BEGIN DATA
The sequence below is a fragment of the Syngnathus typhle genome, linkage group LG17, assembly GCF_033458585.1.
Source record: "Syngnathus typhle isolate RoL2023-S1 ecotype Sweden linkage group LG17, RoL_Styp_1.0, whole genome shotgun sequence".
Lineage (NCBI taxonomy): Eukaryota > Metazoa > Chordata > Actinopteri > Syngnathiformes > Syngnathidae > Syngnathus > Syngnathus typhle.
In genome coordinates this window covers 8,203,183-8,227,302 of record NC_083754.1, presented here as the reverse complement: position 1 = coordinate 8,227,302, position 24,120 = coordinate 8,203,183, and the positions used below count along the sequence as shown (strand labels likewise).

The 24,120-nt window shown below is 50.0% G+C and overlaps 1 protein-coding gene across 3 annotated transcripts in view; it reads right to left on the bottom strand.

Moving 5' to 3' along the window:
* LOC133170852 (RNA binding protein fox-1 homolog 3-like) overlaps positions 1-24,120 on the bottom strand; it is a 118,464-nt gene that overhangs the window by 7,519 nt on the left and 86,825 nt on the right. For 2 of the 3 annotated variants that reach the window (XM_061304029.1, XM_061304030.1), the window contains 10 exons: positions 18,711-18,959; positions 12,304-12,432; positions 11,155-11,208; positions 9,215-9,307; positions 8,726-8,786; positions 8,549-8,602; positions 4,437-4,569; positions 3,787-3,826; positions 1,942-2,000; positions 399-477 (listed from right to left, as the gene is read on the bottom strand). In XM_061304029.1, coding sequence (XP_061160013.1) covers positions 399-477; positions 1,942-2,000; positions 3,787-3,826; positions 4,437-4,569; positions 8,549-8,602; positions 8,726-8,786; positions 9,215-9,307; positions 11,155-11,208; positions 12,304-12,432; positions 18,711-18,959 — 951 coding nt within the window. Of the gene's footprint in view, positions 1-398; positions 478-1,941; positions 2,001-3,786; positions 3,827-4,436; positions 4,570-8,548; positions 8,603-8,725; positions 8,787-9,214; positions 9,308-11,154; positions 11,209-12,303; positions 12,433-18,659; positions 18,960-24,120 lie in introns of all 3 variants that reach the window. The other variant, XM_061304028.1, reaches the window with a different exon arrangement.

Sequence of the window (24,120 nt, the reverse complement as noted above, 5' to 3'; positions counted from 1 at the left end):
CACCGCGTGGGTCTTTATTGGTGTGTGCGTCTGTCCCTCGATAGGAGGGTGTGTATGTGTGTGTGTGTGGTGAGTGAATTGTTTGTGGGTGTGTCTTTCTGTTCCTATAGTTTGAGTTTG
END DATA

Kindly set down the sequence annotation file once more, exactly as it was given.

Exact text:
The sequence below is a fragment of the Syngnathus typhle genome, linkage group LG17, assembly GCF_033458585.1.
Source record: "Syngnathus typhle isolate RoL2023-S1 ecotype Sweden linkage group LG17, RoL_Styp_1.0, whole genome shotgun sequence".
Lineage (NCBI taxonomy): Eukaryota > Metazoa > Chordata > Actinopteri > Syngnathiformes > Syngnathidae > Syngnathus > Syngnathus typhle.
In genome coordinates this window covers 8,203,183-8,227,302 of record NC_083754.1, presented here as the reverse complement: position 1 = coordinate 8,227,302, position 24,120 = coordinate 8,203,183, and the positions used below count along the sequence as shown (strand labels likewise).

The 24,120-nt window shown below is 50.0% G+C and overlaps 1 protein-coding gene across 3 annotated transcripts in view; it reads right to left on the bottom strand.

Moving 5' to 3' along the window:
* LOC133170852 (RNA binding protein fox-1 homolog 3-like) overlaps positions 1-24,120 on the bottom strand; it is a 118,464-nt gene that overhangs the window by 7,519 nt on the left and 86,825 nt on the right. For 2 of the 3 annotated variants that reach the window (XM_061304029.1, XM_061304030.1), the window contains 10 exons: positions 18,711-18,959; positions 12,304-12,432; positions 11,155-11,208; positions 9,215-9,307; positions 8,726-8,786; positions 8,549-8,602; positions 4,437-4,569; positions 3,787-3,826; positions 1,942-2,000; positions 399-477 (listed from right to left, as the gene is read on the bottom strand). In XM_061304029.1, coding sequence (XP_061160013.1) covers positions 399-477; positions 1,942-2,000; positions 3,787-3,826; positions 4,437-4,569; positions 8,549-8,602; positions 8,726-8,786; positions 9,215-9,307; positions 11,155-11,208; positions 12,304-12,432; positions 18,711-18,959 — 951 coding nt within the window. Of the gene's footprint in view, positions 1-398; positions 478-1,941; positions 2,001-3,786; positions 3,827-4,436; positions 4,570-8,548; positions 8,603-8,725; positions 8,787-9,214; positions 9,308-11,154; positions 11,209-12,303; positions 12,433-18,659; positions 18,960-24,120 lie in introns of all 3 variants that reach the window. The other variant, XM_061304028.1, reaches the window with a different exon arrangement.

Sequence of the window (24,120 nt, the reverse complement as noted above, 5' to 3'; positions counted from 1 at the left end):
CACCGCGTGGGTCTTTATTGGTGTGTGCGTCTGTCCCTCGATAGGAGGGTGTGTATGTGTGTGTGTGTGGTGAGTGAATTGTTTGTGGGTGTGTCTTTCTGTTCCTATAGTTTGAGTTTG